The surroundings and the enthusiasm were such as to spur on men to their best endeavors, and not once in the great speed contest but who rose to the occasion and almost forcing his own will and determination into the machine in which he rode made it almost human in the fight to stand first among its fellows, each being in the rush to be hailed the victor.

Let the races begin

            It was at 2 o’clock sharp that the automobile races were begun, each car in the contest having as the work before it a dash of five miles, which is ten times around the half-mile race track at the Fair Grounds. Each car made a fine record, and only one, the Vellie, driven by R. Wayland Yates, fell by the wayside and this car, which was making the fastest time in the two miles it kept going, ended its course in the fifth lap, the car carburetors failing to act fast enough in the use of the gasoline. If this car, entered by the W. H. Brewer Garage of Raleigh, had kept the speed of its first four laps it had every prospect of being a leader.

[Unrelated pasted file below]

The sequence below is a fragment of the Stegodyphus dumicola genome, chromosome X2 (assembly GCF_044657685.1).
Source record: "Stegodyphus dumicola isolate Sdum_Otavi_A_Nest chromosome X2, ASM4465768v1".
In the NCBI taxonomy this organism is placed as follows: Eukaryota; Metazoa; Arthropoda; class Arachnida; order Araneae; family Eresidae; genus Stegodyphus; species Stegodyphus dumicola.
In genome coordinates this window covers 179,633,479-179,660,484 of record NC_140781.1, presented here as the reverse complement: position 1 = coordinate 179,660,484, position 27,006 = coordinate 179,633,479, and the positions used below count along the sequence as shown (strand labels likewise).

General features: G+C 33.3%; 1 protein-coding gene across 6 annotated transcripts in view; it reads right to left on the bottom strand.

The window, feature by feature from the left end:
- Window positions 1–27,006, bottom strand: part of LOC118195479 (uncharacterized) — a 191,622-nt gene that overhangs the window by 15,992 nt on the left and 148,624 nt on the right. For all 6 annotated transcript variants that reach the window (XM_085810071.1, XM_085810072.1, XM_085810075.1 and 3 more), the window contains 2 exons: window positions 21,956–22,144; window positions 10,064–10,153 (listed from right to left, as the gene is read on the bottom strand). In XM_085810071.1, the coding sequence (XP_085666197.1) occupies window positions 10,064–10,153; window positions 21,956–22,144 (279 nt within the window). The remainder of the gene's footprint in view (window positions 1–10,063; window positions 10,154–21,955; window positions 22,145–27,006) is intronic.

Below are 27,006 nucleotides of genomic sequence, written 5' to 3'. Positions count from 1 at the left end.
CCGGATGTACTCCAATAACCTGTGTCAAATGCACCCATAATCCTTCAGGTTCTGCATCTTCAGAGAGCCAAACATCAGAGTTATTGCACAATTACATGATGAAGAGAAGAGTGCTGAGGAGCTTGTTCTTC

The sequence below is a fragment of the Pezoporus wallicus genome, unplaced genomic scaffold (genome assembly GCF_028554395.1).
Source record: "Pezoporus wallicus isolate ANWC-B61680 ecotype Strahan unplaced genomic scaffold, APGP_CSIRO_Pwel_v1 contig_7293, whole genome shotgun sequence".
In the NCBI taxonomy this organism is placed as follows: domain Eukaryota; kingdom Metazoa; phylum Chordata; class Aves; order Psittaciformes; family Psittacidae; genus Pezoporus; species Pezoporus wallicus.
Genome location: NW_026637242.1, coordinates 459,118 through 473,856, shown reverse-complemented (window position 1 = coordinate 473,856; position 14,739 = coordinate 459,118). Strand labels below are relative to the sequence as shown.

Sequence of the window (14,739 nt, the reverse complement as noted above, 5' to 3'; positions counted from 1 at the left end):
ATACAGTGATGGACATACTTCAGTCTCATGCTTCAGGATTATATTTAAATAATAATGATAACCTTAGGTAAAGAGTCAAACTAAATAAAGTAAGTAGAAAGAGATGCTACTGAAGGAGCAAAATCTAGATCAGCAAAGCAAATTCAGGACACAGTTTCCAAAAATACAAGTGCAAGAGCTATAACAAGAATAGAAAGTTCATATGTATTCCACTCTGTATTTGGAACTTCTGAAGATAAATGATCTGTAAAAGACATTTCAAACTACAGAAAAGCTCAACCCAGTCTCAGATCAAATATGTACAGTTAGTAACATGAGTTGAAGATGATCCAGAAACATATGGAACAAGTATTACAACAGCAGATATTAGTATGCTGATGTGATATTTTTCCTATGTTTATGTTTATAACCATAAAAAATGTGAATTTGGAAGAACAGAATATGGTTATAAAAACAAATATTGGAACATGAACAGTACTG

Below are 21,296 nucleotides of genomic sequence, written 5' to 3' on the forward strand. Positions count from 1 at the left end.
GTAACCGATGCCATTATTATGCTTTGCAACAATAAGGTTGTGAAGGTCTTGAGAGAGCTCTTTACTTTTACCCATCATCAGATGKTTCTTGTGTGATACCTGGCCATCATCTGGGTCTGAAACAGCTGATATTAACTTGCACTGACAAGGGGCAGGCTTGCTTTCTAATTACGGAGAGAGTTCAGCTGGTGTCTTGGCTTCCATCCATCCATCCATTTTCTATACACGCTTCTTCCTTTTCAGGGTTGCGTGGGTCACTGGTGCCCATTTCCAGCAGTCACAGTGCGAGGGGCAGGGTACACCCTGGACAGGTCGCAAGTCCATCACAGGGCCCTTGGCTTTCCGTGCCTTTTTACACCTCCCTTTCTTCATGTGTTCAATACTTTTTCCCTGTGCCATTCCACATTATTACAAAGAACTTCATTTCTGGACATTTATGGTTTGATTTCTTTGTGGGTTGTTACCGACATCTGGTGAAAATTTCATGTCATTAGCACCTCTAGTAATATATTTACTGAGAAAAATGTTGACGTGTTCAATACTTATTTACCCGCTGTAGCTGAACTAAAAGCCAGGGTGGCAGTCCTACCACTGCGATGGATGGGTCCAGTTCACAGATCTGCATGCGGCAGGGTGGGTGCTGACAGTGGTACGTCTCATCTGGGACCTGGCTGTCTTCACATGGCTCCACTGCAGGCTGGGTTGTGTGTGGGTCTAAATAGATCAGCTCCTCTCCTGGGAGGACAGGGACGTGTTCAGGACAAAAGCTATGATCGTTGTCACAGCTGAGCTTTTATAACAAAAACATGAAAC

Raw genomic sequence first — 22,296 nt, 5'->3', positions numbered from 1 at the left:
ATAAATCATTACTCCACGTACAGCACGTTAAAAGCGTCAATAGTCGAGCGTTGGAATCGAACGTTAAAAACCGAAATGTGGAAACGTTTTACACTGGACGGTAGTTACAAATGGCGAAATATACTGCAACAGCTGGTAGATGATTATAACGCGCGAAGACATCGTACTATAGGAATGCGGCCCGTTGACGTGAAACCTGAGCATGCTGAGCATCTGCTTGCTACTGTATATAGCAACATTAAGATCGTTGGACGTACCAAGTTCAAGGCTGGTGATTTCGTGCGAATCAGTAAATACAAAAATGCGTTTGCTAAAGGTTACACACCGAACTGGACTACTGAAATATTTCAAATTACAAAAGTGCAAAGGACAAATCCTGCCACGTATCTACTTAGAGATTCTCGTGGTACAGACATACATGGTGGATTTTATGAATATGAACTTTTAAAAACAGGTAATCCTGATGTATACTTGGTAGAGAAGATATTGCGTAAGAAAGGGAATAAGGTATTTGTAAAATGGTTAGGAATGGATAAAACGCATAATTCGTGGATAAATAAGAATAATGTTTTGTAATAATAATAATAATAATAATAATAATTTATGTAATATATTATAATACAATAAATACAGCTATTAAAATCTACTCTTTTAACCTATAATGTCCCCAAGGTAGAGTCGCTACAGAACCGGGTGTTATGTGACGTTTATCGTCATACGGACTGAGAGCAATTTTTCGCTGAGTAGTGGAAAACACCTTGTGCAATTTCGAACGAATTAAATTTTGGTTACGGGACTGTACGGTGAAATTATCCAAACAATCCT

From early in the day the crowds had begun to assemble at the Fair Grounds for the automobile racing and the aeroplane flights in Curtiss machines by McCurdy and Ely, and with from seven to eight thousand people present the automobile racing was begun sharp on time at 3 o’clock. Raleigh had a great representation, while from all the surrounding towns there came hundreds to increase the thousands. Men and women were here o see the action in the air of the marvels of the age, the gathering being representative one of the very best life in North Carolina, while in the great throng, there were many who came to study the scientific side of the Curtiss flyhing machines, as well as to see to how great a speed an automobile could be driven. It was a great crowd, and all in it were eager for the events of the day.